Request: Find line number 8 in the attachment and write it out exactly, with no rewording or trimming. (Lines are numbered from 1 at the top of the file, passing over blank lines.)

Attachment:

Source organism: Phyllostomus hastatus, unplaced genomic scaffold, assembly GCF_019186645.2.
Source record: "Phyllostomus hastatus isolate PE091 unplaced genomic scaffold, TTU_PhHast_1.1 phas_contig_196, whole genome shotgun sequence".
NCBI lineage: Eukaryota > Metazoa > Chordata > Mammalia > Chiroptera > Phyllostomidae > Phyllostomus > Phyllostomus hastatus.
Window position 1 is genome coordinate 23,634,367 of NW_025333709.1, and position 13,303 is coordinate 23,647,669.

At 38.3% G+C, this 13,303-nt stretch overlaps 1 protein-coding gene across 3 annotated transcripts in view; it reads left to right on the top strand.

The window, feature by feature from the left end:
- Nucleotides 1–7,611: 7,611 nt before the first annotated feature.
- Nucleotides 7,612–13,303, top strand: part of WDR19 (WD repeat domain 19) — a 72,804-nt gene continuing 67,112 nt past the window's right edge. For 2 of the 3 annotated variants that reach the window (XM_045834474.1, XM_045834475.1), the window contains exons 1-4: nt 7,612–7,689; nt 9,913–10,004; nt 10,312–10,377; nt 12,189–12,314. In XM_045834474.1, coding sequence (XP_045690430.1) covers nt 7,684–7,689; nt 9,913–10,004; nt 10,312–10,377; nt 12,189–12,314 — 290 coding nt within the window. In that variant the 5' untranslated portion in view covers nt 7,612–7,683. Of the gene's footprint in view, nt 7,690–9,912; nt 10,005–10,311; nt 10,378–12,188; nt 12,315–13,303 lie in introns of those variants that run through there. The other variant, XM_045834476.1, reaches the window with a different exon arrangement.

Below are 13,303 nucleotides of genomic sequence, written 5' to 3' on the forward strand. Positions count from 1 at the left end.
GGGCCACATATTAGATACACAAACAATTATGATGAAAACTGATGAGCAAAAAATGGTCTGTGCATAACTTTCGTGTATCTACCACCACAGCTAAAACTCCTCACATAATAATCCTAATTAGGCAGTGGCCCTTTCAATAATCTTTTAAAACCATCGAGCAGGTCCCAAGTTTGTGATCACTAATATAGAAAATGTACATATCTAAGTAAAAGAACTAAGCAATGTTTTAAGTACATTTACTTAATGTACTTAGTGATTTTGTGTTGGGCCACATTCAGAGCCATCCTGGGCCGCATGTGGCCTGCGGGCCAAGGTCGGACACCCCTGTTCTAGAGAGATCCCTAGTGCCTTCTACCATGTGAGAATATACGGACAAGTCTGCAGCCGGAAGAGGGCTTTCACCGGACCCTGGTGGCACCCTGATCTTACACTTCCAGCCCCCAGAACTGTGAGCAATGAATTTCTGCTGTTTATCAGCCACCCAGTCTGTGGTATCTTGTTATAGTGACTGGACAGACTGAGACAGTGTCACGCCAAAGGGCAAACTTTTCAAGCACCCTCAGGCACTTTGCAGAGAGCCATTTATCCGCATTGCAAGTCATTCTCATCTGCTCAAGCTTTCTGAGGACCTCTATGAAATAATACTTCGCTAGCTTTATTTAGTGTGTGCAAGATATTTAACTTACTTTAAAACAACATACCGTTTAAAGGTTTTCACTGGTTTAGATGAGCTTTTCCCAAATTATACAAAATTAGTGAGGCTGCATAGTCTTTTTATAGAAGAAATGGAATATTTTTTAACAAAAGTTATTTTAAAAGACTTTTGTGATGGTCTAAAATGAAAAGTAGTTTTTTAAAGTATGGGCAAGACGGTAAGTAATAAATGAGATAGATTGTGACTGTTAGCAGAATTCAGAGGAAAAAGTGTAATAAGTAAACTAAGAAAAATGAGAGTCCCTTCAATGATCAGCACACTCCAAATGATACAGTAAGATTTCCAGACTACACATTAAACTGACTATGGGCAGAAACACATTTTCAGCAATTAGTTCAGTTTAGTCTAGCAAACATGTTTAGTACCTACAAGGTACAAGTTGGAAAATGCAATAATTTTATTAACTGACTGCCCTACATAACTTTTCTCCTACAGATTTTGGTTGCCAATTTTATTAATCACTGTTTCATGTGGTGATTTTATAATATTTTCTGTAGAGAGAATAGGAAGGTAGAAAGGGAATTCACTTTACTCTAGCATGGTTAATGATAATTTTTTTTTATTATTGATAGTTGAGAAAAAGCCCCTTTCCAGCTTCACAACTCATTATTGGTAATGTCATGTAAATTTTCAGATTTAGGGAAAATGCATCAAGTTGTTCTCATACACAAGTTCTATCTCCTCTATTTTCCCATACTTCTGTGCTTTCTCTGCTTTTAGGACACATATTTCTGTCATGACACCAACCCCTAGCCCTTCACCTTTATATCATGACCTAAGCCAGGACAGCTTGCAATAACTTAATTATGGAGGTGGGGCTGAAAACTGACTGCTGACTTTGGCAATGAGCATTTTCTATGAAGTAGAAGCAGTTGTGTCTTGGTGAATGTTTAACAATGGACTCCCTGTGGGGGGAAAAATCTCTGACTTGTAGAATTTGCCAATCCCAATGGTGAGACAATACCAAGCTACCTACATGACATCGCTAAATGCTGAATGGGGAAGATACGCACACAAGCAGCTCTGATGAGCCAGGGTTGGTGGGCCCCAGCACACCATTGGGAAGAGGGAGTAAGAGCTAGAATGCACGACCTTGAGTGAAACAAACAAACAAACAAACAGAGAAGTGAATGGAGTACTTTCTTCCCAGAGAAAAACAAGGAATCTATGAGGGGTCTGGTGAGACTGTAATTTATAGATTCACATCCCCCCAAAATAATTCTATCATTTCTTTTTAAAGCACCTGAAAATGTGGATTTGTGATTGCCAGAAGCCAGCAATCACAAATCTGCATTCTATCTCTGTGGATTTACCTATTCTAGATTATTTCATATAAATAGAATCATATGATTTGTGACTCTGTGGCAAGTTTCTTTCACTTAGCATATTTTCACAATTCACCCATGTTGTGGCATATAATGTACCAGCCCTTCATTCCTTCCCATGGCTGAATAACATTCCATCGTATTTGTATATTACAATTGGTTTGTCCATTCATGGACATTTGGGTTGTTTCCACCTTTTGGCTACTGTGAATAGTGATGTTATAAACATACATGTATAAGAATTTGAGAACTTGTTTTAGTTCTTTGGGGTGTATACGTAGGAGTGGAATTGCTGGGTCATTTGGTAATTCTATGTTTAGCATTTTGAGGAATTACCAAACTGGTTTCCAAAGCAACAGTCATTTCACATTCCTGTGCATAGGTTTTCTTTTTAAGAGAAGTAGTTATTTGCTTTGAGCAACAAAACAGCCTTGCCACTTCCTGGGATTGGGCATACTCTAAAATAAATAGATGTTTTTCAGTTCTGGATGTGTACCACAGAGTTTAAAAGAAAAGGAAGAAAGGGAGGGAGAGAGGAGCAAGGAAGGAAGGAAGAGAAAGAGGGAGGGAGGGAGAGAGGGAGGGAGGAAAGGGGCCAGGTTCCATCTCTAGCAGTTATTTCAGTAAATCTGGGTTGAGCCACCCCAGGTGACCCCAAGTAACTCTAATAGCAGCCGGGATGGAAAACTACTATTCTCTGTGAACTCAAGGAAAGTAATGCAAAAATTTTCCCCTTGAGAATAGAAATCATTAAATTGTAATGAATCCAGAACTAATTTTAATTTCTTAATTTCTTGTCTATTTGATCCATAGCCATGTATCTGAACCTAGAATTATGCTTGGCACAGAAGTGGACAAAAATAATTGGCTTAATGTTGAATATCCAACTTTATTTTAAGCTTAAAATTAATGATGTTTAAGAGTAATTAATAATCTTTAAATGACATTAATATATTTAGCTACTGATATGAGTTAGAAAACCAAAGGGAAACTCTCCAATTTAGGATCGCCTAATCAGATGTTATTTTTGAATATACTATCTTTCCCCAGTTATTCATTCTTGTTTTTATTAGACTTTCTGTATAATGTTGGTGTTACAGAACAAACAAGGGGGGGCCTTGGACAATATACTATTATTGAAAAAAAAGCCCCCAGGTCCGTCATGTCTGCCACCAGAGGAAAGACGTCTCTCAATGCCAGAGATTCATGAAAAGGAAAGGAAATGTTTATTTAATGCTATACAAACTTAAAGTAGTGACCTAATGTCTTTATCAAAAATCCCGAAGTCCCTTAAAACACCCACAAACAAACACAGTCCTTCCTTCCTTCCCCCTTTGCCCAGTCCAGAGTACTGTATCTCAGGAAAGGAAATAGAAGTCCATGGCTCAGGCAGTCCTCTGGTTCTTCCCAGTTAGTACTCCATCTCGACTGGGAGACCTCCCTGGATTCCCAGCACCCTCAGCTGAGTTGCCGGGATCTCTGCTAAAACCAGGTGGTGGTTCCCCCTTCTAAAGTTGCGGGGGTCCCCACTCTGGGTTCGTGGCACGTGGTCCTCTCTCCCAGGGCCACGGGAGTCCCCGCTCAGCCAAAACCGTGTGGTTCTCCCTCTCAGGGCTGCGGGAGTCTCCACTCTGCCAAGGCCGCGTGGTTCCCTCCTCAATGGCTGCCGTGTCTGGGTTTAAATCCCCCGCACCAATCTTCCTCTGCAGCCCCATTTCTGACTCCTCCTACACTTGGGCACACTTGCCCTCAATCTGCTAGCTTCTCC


- Nucleotides 7,612–13,303, top strand: part of WDR19 (WD repeat domain 19) — a 72,804-nt gene continuing 67,112 nt past the window's right edge. For 2 of the 3 annotated variants that reach the window (XM_045834474.1, XM_045834475.1), the window contains exons 1-4: nt 7,612–7,689; nt 9,913–10,004; nt 10,312–10,377; nt 12,189–12,314. In XM_045834474.1, coding sequence (XP_045690430.1) covers nt 7,684–7,689; nt 9,913–10,004; nt 10,312–10,377; nt 12,189–12,314 — 290 coding nt within the window. In that variant the 5' untranslated portion in view covers nt 7,612–7,683. Of the gene's footprint in view, nt 7,690–9,912; nt 10,005–10,311; nt 10,378–12,188; nt 12,315–13,303 lie in introns of those variants that run through there. The other variant, XM_045834476.1, reaches the window with a different exon arrangement.